It’s an enduring relationship vigorously managed by Dairy Queen’s franchisees, a network spread across the country in 664 units that are 100-per-cent franchisee owned. The company’s reputation with these business owners is thriving — a “true partnership,” White says. Dairy Queen also works closely with the Canadian Franchise Association Council and has an elected leadership group that engages in testing, solicits input and executes promotions.

The company’s trust-inspiring legacy is augmented by vigorous attention to
innovation. Dairy Queen launched its mobile app on April 1 and, a couple of months later, delivery, with SkipTheDishes. Up next, the organization’s converting stores to an electronic point-of-sale system that will support mobile-ordering payment and loyalty.

On the food side, DQ’s Grill-and-Chill concept emphasizes food choices beyond ice cream and, says White, such expansive thinking will continue. The April rollout of a summer Blizzard menu is a seasonal staple, as is the fall/winter followup, unveiled in September. The trick to success here, says White, is to innovate mindfully, without losing your core. “For us to be the world’s undisputed treat leader, we have to maintain that trust with the consumer. That means taking care from a menu perspective with those items they’ve been brought up with. But they also want new and exciting flavours and have given us the green light to build on that. We appreciate the heritage and nostalgia of DQ, but we’ve brought it to the next level.”

Next level, too, is the trust DQ’s cultivated with its customers through its commitment to philanthropy. The company has raised more than US$145 million for the Children’s Miracle Network, a North-American non-profit that fundraises for children’s hospitals, medical research and community awareness of children’s health issues. “The tie-in is families and kids and that relates well to our brand. Fans and consumers want to support companies that support the community.”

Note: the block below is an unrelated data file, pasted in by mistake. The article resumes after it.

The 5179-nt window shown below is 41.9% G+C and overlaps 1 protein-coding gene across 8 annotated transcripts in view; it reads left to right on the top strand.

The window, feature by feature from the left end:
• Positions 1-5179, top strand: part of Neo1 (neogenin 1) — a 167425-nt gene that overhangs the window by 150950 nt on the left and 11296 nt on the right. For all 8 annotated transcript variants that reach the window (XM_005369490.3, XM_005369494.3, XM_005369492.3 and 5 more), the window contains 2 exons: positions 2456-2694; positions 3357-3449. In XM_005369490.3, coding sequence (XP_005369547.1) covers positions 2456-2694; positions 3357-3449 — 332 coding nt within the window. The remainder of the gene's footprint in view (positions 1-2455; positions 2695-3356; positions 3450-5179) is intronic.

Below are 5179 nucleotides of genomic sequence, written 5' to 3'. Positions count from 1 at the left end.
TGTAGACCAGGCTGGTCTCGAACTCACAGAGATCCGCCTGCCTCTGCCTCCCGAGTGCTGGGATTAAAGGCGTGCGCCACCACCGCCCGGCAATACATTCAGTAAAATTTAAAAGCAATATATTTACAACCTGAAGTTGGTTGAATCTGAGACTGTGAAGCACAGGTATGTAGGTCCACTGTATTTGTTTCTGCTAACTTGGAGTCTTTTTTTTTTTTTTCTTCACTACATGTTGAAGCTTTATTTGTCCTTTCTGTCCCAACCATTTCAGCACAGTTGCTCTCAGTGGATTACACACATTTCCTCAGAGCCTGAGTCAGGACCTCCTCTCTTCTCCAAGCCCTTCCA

The link between perceptions around food quality and charitable activity isn’t direct, says Carter, but when a large organization takes a position on charitable giving and demonstrates it’s about more than driving profits, it gives that brand’s image less of a commodity feel. “It gives a face to the organization that they actually care.”

Nespresso is still considered a young coffee player in Canada, but this global brand — founded in 1986 in Switzerland and available in 80 countries — wasn’t an unknown quantity when it landed here 10 years ago. The company has a certain mega-movie star to thank for that.

Nespresso’s clearly a premium product, says Geoff Wilson. “But do we think that because George Clooney wears a suit and looks fancy?”

No one can say for sure. Still, says Jean-Francois Mercier, Brand PR manager of Nespresso Canada, the company’s association with a celebrity who serves as an ambassador of the brand “is the most valuable spokesperson relationship we could expect.” Nespresso’s ties to the Hollywood luminary are multi-layered and include his insightful and connected contributions to the company’s Sustainability Advisory Board.

More than the star factor, Nespresso works to build its trust with Canadians through a message of product excellence. “Canadians are more conscious of the food choices they make and are looking for quality products,” Mercier says. “Our premium and sustainable coffee offer fits well in this quest and that’s why we continue to grow in the Canadian market.”

The formula is simple, Mercier believes. Consumers — whom the company intimately refers to as “club members” — trust Nespresso because the brand delivers on a straightforward promise: exceptional coffee at the touch of a button. “The key is to be able to maintain the brand experience they signed up for when they decided to go on a journey with you,” says Mercier.

And innovation is part of the equation, he says — so long as it’s done “wisely and in accordance with the needs and demands of your consumers.”

Nespresso’s innovations, whether in its boutiques, on its website or in its products, are undertaken to meet a consumer demand — full stop. The 2014 introduction of the company’s Vertuo system is an example. The company developed this system to fit the North-American coffee culture, where espresso is less popular than longer cups of coffee.

Nespresso, which is headquartered in Lausanne and operated a global retail network of approximately 800 boutiques in 2018, is a “very tight, clean, modern-looking product” that percolates with the company’s positioning around better-for-you foods, Carter believes. Its marketing reveals it to be an innovative, stylish offering with bright colours and a fun demeanour.

But, at the end of the day, he says, “we trust Nespresso because we trust George Clooney.”

Written by Laura Pratt